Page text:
We like things old and new

There's an art to life's distractions / Somehow escapes the burning weight the art of scraping through / Some like to imagine / The dark caress of someone else I guess any thrill will do

Wednesday, October 8, 2014

Ghost moon, bled dry

In which things are transient: seasons, lunar bodies, old poems

You know what's inevitable in the fall? Frost. Frost kills everything -- the last lazy crickets, the damn mosquitos, the fading flowers, the last tomatoes on the vines, green and red. Thirty-two is all it takes and boom. Dead. Not happened yet, but it's coming.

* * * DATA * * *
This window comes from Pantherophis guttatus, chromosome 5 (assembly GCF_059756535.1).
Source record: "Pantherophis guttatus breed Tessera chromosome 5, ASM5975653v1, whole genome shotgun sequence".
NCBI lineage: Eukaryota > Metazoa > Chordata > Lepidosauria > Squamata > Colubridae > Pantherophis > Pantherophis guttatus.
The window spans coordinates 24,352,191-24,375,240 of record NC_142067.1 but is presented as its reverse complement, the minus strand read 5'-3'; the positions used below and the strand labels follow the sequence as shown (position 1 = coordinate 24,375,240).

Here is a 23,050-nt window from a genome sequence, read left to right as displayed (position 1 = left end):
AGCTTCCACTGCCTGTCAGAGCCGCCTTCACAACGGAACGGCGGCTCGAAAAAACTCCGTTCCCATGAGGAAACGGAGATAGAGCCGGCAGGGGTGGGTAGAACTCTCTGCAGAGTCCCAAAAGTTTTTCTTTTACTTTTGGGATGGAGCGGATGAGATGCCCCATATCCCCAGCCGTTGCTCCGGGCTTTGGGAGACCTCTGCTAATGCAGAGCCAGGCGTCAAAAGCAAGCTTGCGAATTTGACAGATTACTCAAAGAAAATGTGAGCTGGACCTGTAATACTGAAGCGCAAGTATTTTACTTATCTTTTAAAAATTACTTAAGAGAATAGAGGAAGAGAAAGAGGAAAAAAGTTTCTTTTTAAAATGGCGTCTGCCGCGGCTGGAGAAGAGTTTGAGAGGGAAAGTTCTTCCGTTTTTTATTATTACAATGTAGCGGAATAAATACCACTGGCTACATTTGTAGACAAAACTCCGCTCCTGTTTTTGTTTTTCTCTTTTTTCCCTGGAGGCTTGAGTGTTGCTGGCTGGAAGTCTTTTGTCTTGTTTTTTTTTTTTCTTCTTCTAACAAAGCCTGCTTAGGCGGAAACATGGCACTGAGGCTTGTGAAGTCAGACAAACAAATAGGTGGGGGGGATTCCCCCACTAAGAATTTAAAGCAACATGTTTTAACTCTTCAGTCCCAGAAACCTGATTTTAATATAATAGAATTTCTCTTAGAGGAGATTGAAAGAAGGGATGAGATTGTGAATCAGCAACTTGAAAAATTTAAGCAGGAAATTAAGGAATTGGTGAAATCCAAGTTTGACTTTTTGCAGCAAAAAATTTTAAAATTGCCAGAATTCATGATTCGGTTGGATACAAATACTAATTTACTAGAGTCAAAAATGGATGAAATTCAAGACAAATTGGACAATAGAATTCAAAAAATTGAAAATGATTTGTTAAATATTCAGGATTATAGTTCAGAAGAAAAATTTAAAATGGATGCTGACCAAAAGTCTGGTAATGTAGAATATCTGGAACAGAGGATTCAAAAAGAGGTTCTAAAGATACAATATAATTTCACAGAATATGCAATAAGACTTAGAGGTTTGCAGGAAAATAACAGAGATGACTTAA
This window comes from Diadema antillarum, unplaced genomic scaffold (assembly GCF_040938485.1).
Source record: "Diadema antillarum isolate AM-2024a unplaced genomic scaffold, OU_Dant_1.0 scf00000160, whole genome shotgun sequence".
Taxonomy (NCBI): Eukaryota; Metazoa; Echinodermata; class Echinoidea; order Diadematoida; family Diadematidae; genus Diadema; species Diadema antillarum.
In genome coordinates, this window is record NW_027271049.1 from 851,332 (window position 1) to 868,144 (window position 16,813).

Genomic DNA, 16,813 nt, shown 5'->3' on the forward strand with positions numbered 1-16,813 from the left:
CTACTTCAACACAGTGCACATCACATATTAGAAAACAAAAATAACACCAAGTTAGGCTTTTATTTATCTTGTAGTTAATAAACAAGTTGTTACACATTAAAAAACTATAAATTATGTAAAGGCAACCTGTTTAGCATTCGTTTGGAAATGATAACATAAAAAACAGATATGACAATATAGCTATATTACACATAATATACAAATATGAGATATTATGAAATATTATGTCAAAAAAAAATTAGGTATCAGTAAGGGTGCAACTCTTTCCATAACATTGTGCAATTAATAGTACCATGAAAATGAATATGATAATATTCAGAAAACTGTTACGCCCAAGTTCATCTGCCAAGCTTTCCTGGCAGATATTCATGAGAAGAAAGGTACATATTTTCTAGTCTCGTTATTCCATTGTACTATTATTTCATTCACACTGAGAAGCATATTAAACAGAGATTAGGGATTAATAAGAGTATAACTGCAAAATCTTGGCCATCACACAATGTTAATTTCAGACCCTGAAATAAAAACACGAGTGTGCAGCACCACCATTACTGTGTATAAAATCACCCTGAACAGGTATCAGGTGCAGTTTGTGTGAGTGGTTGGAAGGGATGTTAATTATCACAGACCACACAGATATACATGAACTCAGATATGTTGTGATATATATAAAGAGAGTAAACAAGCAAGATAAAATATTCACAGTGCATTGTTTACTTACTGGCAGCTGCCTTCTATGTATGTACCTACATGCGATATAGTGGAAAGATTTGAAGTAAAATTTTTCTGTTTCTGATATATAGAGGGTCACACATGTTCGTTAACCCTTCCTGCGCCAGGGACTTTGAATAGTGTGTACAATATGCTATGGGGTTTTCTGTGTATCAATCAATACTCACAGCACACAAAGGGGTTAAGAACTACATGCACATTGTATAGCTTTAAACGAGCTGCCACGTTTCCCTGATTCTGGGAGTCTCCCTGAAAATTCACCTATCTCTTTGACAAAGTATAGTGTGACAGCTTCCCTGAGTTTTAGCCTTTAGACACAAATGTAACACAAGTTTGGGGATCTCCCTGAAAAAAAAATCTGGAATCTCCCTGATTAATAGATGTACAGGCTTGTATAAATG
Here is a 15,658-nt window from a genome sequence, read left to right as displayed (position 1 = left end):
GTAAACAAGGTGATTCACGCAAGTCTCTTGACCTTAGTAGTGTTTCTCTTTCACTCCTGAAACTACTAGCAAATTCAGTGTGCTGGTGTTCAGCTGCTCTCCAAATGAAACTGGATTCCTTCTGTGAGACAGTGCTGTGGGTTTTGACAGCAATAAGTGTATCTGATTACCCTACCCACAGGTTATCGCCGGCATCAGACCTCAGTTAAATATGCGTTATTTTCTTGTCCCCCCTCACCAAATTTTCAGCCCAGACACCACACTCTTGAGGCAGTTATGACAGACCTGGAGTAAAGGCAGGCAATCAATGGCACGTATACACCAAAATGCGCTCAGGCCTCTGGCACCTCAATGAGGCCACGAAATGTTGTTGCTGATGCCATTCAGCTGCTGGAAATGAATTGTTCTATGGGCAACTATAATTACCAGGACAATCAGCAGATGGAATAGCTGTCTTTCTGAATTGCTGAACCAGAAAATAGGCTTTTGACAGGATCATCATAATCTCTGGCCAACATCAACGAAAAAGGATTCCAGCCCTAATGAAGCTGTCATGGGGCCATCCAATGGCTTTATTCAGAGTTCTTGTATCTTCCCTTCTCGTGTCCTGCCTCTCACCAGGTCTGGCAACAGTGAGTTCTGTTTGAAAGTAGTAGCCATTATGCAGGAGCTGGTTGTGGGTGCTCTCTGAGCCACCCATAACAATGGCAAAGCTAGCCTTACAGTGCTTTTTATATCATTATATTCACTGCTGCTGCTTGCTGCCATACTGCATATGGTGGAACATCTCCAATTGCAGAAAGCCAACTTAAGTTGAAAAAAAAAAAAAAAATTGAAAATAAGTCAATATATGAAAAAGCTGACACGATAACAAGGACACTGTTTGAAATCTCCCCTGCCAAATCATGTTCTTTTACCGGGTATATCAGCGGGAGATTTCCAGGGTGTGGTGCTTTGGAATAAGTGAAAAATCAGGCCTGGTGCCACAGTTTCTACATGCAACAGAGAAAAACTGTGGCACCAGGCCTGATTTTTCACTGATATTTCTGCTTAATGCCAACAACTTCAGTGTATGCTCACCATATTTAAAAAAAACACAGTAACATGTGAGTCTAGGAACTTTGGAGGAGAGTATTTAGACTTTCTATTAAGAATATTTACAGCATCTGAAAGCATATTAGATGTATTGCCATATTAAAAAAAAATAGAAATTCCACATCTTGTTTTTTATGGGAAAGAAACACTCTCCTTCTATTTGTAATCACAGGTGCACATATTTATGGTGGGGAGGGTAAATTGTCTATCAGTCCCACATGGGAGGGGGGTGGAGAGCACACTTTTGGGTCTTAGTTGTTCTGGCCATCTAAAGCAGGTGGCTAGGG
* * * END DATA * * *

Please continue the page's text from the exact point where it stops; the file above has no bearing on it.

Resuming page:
The blood moon bled dry this morning, and we remembered this

Ghost Moon

Ghost moon, barely there,
no more solid than
the thin cirrus clouds
that hang nearby --
I see blue through you.
What lunation brings you
to this light side of day,
where the sky consumes you,
and you become the cloud --
Did I dream of you, ghost moon?

You know what I love? Champagne.

Wake up the dawn and ask her why / A dreamer dreams she never dies / Wipe that tear away now from your eye / Slowly walking down the hall / Faster than a cannon ball / Where were you when we were getting high?